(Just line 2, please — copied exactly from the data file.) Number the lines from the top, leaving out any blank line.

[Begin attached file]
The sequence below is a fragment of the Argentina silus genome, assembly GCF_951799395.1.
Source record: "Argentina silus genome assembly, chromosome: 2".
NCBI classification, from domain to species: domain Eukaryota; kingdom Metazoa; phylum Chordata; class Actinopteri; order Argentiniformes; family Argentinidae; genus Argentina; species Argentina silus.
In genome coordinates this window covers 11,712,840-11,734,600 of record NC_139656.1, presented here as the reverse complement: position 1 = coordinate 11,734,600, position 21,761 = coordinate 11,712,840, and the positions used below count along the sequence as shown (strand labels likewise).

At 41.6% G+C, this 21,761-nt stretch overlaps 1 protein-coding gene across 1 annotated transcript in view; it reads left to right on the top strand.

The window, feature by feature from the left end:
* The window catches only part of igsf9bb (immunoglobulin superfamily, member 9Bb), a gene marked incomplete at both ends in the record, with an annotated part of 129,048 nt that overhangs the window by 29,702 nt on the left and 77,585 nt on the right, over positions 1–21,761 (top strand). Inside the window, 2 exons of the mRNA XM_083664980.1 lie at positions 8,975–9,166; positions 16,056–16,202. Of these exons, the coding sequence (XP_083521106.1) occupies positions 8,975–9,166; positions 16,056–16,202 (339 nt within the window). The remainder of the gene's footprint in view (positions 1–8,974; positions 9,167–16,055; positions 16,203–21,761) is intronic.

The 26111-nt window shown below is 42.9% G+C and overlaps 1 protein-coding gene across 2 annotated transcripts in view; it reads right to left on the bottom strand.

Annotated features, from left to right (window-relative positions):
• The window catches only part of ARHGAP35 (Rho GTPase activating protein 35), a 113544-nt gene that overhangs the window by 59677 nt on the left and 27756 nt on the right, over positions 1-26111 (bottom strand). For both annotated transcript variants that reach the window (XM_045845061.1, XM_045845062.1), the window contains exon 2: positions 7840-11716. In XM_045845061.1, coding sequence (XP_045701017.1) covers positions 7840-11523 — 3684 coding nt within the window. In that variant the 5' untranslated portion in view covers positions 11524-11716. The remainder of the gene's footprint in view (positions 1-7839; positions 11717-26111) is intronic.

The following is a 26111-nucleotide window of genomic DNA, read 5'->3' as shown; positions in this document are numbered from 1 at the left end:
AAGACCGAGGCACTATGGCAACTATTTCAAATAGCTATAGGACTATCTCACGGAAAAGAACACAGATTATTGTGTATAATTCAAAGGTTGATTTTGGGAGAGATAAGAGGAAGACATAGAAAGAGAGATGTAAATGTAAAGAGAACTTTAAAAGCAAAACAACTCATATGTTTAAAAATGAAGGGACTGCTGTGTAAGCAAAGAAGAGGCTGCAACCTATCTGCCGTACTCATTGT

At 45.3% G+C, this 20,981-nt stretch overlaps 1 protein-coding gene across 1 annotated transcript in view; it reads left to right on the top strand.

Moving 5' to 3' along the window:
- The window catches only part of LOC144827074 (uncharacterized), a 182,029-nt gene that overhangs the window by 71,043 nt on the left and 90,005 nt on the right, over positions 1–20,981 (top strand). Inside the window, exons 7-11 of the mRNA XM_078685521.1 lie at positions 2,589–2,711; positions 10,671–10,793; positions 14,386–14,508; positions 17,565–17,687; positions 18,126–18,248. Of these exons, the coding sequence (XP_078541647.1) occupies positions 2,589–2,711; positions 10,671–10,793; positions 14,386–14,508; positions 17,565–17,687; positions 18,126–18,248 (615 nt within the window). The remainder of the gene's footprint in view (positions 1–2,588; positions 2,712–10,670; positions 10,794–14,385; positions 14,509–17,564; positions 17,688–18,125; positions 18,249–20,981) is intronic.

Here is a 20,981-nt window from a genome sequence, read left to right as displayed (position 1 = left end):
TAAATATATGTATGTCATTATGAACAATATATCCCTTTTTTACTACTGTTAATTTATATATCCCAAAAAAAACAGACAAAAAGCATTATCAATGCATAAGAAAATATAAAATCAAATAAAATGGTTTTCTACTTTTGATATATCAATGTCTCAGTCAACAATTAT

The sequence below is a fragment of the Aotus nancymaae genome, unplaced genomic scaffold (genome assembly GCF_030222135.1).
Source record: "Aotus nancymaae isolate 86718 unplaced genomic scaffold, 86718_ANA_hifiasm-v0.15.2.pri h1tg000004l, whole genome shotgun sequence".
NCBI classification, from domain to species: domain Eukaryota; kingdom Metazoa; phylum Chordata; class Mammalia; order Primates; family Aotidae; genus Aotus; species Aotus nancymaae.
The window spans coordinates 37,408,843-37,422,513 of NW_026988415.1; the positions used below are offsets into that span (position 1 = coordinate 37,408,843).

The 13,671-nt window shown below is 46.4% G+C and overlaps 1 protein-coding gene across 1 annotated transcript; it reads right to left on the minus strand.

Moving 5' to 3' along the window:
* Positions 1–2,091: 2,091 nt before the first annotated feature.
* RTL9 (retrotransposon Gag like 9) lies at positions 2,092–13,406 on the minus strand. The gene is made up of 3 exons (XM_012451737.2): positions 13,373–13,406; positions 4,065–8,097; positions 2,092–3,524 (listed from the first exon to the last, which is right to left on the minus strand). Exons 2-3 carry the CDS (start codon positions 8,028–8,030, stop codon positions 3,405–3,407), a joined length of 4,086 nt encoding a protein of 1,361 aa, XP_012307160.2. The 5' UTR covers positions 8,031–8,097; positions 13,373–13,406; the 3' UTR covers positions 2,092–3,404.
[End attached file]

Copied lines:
Source record: "Argentina silus genome assembly, chromosome: 2".